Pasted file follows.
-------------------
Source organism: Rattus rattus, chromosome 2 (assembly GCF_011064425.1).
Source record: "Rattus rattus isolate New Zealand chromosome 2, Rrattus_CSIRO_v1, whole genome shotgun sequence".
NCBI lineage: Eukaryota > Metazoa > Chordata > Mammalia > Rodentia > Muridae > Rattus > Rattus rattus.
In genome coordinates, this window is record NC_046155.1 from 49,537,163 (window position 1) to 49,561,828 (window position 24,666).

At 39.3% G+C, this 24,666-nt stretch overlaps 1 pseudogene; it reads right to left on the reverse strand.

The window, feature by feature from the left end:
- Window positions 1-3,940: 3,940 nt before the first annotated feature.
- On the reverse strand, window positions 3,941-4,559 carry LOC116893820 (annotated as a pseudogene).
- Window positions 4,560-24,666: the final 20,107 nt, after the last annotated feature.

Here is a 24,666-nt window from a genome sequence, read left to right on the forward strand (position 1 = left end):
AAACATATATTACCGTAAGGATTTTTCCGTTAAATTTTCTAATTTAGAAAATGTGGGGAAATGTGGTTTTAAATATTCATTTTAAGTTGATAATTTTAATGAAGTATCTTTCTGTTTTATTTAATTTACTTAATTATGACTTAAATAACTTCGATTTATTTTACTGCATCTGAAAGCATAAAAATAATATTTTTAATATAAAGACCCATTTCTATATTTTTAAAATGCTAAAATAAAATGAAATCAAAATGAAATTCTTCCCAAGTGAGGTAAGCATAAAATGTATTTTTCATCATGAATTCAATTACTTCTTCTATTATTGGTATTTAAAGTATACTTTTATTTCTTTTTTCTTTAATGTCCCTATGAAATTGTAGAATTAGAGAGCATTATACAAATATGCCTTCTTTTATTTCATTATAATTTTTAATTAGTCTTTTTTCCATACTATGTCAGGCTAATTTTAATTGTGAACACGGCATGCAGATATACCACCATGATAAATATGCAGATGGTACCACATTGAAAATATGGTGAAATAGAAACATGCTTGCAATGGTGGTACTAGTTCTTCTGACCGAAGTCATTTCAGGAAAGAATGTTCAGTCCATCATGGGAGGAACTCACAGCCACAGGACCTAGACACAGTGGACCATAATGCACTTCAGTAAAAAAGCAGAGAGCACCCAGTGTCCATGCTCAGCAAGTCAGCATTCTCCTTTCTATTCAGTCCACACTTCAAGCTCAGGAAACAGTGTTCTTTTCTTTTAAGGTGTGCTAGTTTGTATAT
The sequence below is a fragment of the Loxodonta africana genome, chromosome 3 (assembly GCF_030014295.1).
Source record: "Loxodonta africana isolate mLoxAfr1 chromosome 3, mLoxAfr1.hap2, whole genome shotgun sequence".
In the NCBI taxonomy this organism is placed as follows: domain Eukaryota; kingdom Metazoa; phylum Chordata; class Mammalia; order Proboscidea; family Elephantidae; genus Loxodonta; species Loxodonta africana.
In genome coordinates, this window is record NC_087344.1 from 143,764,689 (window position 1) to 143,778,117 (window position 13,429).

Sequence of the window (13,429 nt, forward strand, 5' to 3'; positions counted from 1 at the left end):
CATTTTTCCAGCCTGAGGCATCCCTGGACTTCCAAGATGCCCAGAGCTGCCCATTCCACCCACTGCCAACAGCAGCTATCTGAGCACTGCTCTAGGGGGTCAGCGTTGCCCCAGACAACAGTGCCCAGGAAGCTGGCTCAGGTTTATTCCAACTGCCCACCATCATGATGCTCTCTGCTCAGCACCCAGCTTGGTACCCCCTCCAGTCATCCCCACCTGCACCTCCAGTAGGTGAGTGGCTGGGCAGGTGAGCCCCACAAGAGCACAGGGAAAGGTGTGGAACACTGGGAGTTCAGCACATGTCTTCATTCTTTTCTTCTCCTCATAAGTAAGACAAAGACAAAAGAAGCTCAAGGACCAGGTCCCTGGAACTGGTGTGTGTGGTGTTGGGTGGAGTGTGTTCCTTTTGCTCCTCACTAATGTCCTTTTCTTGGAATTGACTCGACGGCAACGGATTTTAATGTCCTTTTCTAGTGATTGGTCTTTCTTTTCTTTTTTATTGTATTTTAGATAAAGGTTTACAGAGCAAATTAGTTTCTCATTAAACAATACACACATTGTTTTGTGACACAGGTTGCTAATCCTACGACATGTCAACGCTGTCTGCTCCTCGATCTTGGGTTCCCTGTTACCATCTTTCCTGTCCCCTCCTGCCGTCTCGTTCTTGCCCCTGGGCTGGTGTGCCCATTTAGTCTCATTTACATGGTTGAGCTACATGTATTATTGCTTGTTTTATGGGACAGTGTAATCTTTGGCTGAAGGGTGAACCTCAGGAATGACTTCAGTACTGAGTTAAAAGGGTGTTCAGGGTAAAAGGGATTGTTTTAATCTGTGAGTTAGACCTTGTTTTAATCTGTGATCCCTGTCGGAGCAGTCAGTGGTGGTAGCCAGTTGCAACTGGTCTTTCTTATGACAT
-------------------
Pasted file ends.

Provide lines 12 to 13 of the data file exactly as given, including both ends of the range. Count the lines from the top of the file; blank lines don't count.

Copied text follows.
The sequence below is a fragment of the Loxodonta africana genome, chromosome 3 (assembly GCF_030014295.1).
Source record: "Loxodonta africana isolate mLoxAfr1 chromosome 3, mLoxAfr1.hap2, whole genome shotgun sequence".